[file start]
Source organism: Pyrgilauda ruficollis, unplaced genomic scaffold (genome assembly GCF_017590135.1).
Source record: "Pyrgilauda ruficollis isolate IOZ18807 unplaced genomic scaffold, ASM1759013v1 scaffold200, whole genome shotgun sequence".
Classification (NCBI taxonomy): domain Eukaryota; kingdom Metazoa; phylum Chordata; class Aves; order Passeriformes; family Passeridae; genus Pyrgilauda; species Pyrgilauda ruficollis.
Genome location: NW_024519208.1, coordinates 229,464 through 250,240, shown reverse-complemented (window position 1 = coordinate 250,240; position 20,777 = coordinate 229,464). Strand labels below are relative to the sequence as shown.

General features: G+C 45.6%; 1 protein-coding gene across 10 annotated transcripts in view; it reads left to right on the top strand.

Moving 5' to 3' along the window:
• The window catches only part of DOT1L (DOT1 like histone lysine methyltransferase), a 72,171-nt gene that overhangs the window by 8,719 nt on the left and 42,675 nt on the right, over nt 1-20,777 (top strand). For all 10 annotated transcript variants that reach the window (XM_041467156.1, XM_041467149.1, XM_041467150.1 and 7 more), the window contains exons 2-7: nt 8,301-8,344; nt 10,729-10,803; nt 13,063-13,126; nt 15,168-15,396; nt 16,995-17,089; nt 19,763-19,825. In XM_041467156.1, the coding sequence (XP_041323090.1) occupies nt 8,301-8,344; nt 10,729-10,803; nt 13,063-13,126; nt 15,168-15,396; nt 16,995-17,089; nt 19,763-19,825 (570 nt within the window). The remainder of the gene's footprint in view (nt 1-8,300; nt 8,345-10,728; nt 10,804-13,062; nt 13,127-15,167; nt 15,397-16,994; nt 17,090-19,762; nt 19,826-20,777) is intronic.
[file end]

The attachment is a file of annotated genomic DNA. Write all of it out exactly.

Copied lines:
Source organism: Pyrgilauda ruficollis, unplaced genomic scaffold (genome assembly GCF_017590135.1).
Source record: "Pyrgilauda ruficollis isolate IOZ18807 unplaced genomic scaffold, ASM1759013v1 scaffold200, whole genome shotgun sequence".
Classification (NCBI taxonomy): domain Eukaryota; kingdom Metazoa; phylum Chordata; class Aves; order Passeriformes; family Passeridae; genus Pyrgilauda; species Pyrgilauda ruficollis.
Genome location: NW_024519208.1, coordinates 229,464 through 250,240, shown reverse-complemented (window position 1 = coordinate 250,240; position 20,777 = coordinate 229,464). Strand labels below are relative to the sequence as shown.

General features: G+C 45.6%; 1 protein-coding gene across 10 annotated transcripts in view; it reads left to right on the top strand.

Moving 5' to 3' along the window:
• The window catches only part of DOT1L (DOT1 like histone lysine methyltransferase), a 72,171-nt gene that overhangs the window by 8,719 nt on the left and 42,675 nt on the right, over nt 1-20,777 (top strand). For all 10 annotated transcript variants that reach the window (XM_041467156.1, XM_041467149.1, XM_041467150.1 and 7 more), the window contains exons 2-7: nt 8,301-8,344; nt 10,729-10,803; nt 13,063-13,126; nt 15,168-15,396; nt 16,995-17,089; nt 19,763-19,825. In XM_041467156.1, the coding sequence (XP_041323090.1) occupies nt 8,301-8,344; nt 10,729-10,803; nt 13,063-13,126; nt 15,168-15,396; nt 16,995-17,089; nt 19,763-19,825 (570 nt within the window). The remainder of the gene's footprint in view (nt 1-8,300; nt 8,345-10,728; nt 10,804-13,062; nt 13,127-15,167; nt 15,397-16,994; nt 17,090-19,762; nt 19,826-20,777) is intronic.